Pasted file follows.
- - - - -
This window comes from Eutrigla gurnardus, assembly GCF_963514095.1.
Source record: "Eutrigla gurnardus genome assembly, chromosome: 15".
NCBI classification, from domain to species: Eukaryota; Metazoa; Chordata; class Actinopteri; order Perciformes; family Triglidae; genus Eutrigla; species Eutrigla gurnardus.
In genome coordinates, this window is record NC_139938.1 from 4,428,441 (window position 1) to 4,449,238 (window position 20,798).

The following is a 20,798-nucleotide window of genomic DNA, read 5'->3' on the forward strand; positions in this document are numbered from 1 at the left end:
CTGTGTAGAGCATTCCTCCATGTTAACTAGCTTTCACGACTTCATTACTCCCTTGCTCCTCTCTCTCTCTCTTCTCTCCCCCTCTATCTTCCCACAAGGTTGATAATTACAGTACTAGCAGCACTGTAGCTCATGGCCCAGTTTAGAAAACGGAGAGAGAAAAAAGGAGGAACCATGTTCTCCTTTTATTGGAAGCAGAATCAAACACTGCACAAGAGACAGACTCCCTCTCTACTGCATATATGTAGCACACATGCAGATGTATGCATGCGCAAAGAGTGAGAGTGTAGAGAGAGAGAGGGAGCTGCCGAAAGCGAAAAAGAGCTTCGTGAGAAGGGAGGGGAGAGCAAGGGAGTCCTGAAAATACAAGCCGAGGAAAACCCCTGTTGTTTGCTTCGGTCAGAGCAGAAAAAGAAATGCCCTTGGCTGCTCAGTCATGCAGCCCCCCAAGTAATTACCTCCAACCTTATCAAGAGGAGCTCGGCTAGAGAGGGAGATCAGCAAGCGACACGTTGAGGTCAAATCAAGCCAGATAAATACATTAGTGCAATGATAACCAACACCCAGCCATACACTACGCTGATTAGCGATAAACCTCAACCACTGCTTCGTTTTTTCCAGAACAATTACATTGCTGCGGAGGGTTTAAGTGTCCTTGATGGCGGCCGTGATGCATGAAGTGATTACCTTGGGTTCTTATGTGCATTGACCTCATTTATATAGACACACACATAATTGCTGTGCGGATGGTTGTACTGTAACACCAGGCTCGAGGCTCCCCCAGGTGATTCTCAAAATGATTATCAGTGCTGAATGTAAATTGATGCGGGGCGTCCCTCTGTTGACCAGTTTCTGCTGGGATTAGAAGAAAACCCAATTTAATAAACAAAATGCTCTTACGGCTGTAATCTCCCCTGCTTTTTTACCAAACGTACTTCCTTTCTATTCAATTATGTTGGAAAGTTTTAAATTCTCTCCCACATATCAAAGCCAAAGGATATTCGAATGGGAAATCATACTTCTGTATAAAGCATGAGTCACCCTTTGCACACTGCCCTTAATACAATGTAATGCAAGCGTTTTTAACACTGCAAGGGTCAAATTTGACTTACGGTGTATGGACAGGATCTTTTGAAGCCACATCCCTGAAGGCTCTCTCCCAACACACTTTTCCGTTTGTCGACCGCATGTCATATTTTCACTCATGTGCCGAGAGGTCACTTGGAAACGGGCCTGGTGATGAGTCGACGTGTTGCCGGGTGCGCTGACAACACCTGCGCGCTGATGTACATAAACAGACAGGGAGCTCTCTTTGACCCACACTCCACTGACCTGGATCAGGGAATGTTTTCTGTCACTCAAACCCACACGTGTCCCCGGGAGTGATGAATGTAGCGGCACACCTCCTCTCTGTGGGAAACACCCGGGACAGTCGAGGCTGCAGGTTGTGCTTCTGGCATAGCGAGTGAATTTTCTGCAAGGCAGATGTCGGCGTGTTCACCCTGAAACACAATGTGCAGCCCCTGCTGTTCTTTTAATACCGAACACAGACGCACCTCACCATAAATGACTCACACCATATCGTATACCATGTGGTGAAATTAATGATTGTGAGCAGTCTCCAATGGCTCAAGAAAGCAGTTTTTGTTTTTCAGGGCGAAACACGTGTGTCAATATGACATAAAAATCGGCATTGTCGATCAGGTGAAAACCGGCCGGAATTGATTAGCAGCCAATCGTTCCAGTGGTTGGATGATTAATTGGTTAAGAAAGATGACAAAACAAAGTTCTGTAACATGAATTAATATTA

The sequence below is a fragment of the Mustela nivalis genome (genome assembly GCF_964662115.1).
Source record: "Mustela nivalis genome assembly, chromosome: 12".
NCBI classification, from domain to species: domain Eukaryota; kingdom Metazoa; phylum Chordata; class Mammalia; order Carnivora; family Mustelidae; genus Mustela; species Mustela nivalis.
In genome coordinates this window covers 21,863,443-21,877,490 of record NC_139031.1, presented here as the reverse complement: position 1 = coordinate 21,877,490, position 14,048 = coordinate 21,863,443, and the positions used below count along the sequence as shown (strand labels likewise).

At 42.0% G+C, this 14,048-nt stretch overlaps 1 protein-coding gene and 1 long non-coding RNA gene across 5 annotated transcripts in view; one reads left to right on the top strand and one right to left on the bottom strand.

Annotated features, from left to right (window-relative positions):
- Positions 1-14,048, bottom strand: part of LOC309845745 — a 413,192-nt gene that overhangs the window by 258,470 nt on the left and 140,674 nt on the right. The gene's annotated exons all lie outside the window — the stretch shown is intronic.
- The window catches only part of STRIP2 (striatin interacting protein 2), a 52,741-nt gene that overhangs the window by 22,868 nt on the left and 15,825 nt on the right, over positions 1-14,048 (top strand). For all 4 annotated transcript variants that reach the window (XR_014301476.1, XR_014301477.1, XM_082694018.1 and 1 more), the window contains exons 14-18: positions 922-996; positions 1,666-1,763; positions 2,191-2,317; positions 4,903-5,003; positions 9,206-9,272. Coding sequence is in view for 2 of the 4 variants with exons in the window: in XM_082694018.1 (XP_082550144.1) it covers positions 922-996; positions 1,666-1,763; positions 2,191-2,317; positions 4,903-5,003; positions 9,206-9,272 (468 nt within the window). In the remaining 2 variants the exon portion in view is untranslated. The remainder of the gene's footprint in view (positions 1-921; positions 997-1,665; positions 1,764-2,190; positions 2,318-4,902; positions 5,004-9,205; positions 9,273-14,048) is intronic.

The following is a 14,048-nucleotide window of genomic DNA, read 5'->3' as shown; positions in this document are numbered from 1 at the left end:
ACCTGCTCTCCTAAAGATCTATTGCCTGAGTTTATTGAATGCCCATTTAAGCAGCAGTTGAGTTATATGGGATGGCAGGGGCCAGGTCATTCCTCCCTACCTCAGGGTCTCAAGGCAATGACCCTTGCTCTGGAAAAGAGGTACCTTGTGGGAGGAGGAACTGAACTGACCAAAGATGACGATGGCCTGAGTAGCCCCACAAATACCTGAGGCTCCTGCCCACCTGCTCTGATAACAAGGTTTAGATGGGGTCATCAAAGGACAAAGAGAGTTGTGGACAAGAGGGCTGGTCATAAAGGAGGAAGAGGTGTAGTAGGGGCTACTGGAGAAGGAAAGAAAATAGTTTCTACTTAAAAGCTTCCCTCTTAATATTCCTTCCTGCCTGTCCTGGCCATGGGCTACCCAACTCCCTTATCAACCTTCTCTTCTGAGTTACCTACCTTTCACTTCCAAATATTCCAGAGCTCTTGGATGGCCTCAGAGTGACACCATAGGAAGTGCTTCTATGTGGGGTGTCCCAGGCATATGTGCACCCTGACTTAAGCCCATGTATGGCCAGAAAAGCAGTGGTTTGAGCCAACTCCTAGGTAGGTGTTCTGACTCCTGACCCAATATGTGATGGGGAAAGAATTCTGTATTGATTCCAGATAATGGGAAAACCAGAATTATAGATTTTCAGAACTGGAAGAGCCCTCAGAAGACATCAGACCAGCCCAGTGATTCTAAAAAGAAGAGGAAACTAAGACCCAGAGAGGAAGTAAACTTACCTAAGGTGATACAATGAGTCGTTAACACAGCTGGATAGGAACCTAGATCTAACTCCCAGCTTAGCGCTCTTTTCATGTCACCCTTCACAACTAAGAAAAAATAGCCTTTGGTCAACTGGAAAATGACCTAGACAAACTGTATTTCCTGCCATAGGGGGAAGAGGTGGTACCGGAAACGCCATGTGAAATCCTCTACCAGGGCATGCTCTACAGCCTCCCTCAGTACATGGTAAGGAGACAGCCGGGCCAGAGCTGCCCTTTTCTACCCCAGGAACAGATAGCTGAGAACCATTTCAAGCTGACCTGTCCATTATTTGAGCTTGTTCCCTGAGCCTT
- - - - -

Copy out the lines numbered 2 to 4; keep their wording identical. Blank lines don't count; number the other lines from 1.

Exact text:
Source record: "Eutrigla gurnardus genome assembly, chromosome: 15".
NCBI classification, from domain to species: Eukaryota; Metazoa; Chordata; class Actinopteri; order Perciformes; family Triglidae; genus Eutrigla; species Eutrigla gurnardus.
In genome coordinates, this window is record NC_139938.1 from 4,428,441 (window position 1) to 4,449,238 (window position 20,798).